Forward Thinking

Falconer Mike Dupuy shows off one of his feathery friends.


Killer Class: Better Than a Bird's-Eye View of Falconry in the Middle Ages

There is a hawk living somewhere high above campus, and it has recently been seen devouring a few of Susquehanna’s fabled squirrels. Part of nature, yes, but not a nice highlight for campus tours. So why would an English professor want to bring more birds of prey to campus?

“Falconry was part of the aristocratic culture of 15th century England,” says Professor Karen Mura, who worked with her department to bring in a falconer for her class on Thomas Malory’s Le Morte D’Arthur (The Death of Arthur). “But it’s something modern-day students have had very little exposure to. I thought it would be an interesting angle.”

So, on a sunny autumn day, students lounge on the lawn in front of Bogar Hall while international expert and licensed falconer Mike Dupuy speaks about the art of falconry with the help of three lovely assistants—one human and two birds.

Dupuy touches on falconry’s significance in art and literature, as well as its evolution from a hunting technique to a sport of the elite in the Middle Ages.

“There was even a caste system of who could own what,” Dupuy explains. “For example, a prince could own a peregrine, but a knave could only own a kestrel.”

While he speaks, Dupuy weaves through the group, letting each student get an up-close look at the powerful birds. Meanwhile, the small gathering grows as passing students and staff stop to observe and listen to his amusing anecdotes.

Students have a good laugh about one story involving Dupuy feebly trying to fend off a mother falcon on camera while clinging to a tree. They suddenly have a new appreciation for the centuries-old story of Lancelot going up a tree to rescue a falcon.

“It was definitely a conversation starter,” says Mallory Naill, a senior English and creative writing major. “It was something different, and it really got everyone interested.”

All in all, the visit accomplishes Mura’s goal of bringing her subject to life for students. Thankfully, no squirrels are harmed in the process.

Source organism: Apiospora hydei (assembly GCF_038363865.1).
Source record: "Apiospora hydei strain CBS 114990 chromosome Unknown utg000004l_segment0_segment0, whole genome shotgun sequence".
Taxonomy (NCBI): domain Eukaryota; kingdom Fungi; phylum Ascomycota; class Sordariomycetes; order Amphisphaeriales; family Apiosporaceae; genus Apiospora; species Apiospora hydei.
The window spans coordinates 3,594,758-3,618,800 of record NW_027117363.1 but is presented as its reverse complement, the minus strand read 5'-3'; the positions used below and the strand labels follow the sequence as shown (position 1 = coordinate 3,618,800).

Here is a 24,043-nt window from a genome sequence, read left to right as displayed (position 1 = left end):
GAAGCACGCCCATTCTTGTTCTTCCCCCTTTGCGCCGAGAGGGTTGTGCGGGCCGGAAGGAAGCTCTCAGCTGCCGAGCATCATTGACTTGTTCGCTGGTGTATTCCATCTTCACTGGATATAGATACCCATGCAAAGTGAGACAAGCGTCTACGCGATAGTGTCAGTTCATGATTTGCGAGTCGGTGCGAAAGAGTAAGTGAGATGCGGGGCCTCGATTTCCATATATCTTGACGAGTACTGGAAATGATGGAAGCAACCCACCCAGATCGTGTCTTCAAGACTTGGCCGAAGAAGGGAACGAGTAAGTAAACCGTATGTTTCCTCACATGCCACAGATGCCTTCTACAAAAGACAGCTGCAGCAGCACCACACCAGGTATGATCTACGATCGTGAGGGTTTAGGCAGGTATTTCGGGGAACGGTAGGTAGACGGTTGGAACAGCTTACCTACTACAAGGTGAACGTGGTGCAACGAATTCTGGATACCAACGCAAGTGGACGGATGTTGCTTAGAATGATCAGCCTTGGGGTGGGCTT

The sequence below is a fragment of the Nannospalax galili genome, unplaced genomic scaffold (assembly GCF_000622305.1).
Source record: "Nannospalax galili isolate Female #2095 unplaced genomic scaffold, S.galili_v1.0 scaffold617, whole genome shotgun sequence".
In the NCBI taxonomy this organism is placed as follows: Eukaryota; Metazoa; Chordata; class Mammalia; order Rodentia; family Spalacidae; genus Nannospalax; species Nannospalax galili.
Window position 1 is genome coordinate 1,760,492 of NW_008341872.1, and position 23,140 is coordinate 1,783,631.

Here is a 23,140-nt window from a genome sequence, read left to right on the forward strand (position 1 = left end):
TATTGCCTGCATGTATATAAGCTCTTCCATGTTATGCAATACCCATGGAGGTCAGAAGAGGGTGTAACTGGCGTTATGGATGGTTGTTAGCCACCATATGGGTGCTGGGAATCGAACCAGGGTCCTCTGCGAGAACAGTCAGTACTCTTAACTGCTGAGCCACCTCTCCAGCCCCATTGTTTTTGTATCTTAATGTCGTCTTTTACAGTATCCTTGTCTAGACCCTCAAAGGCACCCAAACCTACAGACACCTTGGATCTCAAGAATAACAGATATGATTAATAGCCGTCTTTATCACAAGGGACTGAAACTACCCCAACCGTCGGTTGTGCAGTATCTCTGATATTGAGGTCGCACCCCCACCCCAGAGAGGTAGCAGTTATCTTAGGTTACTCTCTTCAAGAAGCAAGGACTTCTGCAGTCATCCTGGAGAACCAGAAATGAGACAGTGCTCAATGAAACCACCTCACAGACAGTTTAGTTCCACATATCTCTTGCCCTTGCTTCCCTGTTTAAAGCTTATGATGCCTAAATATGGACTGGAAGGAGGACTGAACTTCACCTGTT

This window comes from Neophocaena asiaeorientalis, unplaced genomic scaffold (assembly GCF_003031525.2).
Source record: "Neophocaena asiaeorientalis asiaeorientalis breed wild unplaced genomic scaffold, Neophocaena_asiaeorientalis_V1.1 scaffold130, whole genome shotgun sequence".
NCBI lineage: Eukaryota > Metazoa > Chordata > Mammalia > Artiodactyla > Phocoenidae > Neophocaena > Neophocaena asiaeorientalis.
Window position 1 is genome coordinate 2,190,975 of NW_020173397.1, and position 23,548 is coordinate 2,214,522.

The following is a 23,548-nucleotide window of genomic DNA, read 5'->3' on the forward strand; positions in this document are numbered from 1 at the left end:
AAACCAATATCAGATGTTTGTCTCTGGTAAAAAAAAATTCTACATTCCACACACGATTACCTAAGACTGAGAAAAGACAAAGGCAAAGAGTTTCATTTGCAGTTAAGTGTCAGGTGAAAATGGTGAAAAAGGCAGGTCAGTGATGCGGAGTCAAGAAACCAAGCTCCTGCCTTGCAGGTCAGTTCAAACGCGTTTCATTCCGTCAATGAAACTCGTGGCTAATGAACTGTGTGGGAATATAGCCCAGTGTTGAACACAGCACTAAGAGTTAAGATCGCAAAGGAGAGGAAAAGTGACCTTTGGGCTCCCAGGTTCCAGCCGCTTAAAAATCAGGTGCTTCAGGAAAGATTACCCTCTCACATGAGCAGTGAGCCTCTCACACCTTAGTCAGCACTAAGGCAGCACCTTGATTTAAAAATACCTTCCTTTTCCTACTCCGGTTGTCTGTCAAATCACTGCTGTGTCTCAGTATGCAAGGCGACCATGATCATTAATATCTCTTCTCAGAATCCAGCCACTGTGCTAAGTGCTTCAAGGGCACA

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The Science of Soap BubblesKenneth Brakke

How do you go from a fascination with soap bubbles to having a hand in research that would guide construction of the Olympic Water Cube in Beijing, or saving broadcasters $60 million by extending the service life of two communications satellites? You build a really great computer program!

Kenneth Brakke, professor of mathematical science, did just that. Originally used to model soap bubbles, his Surface Evolver program can be used to study virtually any liquidlike surface that is shaped by surface tension and other energies. Guinness (yes, the beer manufacturer) has sponsored a foam research group in Ireland using the Evolver. In France, the program was used to model red blood cells. Architects have used it to model curved buildings. Other uses have included simulating crystal grain growth in metals, modeling the shape of liquid solder on microcircuits and even studying high-altitude balloons, which, like soap bubbles and other liquid surfaces, have elastic film that stretches.

Last year, researchers from Purdue University and Lockheed Martin Corp. based their new technique for gauging and equalizing the amount of propellant in satellites’ fuel tanks on mathematical modeling created by the Surface Evolver. As Brakke says, “It’s a lot easier than sending a rocket into space to test a tank design.”

More recently, The New York Times cited Brakke’s program for the role it played in the foam research of the Irish group that ultimately led to construction of the new Beijing National Aquatics Center, or Water Cube as it was called during the 2008 Olympics.

In the late 1980s when Brakke began developing the Evolver, few could have imagined the practical applications of modeling soap bubbles. Even today, Brakke is among a select few mathematicians in the world studying such phenomena. But why soap bubbles? The answer is simple, Brakke says: “The very existence of soap bubbles is wildly unexpected. Soap films are only a couple molecules thick, but they can be inches or even feet wide, and they don’t instantly pop. Their urge to shrink to the smallest area is a very simple idea that can lead to a lot of complex behaviors.”

Soaps bubbles aren’t Brakke’s only scholarly pursuit. His academic hobbies also include time machines and aliens. In fact, in 1998, he created a Web page titled The Statistics of Space Aliens. By modeling the random evolution of technological civilizations, Brakke computed that the first civilization to appear in the galaxy would have plenty of time to colonize it before a second technologically advanced civilization would arise. Based on the nondetection of infrared radiation from Dyson spheres surrounding stars, he concluded that Earth is the first technological civilization in the visible universe, and we’re going to have it to ourselves for a long time.


Contributing writers to The 'Grove section are Stephanie Beazley '10, Evan Dresser '02 and Victoria Kidd, editor.


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